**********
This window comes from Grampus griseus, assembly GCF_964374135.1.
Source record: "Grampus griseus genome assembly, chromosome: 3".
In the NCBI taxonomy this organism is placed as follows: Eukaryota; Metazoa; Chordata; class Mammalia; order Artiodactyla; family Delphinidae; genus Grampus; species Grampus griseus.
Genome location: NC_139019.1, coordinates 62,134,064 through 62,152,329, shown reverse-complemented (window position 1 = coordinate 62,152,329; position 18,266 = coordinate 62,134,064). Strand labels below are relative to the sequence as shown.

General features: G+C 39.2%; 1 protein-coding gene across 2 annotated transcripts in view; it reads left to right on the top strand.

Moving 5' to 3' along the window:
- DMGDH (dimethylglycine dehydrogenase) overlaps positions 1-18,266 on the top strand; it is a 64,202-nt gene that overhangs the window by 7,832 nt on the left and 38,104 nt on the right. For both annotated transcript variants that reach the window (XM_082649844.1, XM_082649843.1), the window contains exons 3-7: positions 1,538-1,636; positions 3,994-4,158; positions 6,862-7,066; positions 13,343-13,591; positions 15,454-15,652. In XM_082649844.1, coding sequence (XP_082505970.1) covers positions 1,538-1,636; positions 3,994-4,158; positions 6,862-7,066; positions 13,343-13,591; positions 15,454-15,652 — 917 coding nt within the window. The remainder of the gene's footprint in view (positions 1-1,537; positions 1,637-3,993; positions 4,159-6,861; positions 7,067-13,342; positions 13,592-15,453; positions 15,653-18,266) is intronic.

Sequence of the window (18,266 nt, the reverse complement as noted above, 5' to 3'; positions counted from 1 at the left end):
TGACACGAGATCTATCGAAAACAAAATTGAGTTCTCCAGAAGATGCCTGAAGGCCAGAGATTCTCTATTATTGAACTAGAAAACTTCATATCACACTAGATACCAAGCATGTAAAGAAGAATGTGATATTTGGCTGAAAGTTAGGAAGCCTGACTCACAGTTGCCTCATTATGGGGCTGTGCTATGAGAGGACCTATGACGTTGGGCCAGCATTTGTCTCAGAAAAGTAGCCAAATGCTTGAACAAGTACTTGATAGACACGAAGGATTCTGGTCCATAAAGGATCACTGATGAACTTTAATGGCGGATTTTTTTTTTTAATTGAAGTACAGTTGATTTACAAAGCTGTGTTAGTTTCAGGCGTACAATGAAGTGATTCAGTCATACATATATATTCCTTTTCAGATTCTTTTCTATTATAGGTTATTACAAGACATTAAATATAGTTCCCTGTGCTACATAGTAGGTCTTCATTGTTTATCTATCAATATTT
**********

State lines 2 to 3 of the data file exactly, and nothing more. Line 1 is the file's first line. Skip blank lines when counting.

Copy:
Source record: "Grampus griseus genome assembly, chromosome: 3".
In the NCBI taxonomy this organism is placed as follows: Eukaryota; Metazoa; Chordata; class Mammalia; order Artiodactyla; family Delphinidae; genus Grampus; species Grampus griseus.